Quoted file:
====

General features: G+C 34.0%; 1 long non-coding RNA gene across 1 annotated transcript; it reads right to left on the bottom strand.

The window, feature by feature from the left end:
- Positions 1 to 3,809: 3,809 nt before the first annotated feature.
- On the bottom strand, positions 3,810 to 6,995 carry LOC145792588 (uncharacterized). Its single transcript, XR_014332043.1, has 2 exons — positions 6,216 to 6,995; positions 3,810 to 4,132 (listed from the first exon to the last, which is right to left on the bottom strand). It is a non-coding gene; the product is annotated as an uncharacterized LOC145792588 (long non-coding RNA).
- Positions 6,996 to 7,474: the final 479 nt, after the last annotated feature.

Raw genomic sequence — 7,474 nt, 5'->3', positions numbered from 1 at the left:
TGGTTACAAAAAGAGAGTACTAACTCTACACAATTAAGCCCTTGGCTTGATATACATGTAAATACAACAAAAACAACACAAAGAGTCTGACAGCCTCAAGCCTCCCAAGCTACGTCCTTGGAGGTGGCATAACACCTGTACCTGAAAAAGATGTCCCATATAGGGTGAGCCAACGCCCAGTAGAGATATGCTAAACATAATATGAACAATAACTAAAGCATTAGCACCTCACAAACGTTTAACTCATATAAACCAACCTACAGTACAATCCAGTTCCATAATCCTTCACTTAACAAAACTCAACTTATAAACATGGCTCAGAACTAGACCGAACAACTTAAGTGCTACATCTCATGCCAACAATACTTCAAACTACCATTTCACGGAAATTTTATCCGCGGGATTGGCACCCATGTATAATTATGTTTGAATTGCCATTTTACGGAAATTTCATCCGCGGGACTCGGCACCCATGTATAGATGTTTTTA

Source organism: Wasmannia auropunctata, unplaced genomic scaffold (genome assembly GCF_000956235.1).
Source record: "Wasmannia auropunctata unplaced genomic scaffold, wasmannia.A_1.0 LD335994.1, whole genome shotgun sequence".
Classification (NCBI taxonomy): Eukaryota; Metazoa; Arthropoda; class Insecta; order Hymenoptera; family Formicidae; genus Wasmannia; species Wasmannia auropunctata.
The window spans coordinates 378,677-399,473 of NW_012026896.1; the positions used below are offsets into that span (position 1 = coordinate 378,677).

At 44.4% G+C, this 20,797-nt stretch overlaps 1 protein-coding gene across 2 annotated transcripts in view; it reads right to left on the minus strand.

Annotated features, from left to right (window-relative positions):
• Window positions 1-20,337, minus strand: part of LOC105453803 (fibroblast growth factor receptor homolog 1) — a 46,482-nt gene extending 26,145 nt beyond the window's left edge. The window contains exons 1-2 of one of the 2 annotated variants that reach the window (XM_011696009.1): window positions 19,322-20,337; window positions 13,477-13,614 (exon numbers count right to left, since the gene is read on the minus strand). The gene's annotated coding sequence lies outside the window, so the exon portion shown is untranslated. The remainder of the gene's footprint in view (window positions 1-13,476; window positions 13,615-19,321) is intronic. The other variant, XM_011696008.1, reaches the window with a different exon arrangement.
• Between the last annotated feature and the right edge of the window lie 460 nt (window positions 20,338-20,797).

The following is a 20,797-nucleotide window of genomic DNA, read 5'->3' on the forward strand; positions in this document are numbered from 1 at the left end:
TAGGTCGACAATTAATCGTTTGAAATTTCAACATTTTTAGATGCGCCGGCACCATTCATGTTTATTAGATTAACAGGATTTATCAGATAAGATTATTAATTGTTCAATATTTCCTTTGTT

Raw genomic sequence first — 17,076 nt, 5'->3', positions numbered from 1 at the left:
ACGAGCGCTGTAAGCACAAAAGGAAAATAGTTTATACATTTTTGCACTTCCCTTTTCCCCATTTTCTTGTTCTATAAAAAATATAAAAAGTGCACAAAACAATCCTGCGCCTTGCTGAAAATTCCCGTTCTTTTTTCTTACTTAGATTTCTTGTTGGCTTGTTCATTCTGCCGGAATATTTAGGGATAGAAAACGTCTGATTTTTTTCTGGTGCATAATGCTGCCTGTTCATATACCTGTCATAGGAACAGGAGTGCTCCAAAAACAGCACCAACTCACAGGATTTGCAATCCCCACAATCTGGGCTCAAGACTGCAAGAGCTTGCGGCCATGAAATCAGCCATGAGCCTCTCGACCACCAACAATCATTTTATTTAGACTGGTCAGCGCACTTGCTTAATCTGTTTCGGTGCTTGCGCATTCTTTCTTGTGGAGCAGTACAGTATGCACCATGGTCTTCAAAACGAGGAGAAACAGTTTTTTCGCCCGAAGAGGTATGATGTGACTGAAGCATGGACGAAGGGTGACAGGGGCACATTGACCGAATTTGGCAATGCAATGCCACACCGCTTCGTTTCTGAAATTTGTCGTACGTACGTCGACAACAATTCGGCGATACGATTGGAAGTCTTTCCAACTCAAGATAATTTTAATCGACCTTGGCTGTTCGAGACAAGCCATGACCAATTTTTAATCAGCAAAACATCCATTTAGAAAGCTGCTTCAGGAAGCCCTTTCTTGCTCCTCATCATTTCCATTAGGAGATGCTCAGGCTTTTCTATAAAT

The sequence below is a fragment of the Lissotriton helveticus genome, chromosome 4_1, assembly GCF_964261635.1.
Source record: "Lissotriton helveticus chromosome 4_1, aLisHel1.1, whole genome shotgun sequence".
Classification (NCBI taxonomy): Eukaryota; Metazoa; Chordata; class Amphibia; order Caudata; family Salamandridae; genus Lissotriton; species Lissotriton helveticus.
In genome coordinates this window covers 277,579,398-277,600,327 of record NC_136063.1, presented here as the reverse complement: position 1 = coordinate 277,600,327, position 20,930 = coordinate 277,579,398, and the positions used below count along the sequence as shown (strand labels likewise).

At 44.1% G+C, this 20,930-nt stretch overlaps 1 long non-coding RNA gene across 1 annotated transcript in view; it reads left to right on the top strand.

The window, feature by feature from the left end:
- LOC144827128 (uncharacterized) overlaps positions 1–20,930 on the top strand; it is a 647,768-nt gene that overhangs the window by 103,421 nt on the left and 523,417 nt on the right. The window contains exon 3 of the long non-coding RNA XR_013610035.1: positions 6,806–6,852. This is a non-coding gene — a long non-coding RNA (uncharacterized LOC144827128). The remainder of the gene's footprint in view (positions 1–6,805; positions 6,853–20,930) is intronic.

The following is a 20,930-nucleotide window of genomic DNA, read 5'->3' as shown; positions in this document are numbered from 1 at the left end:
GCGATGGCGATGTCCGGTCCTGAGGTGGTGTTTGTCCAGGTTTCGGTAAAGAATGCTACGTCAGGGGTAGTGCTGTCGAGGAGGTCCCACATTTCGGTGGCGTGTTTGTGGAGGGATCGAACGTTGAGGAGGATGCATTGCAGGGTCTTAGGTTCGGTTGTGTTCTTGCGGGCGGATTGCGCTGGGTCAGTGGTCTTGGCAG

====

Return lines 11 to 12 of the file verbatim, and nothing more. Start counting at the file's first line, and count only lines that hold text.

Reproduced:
The window spans coordinates 378,677-399,473 of NW_012026896.1; the positions used below are offsets into that span (position 1 = coordinate 378,677).

At 44.4% G+C, this 20,797-nt stretch overlaps 1 protein-coding gene across 2 annotated transcripts in view; it reads right to left on the minus strand.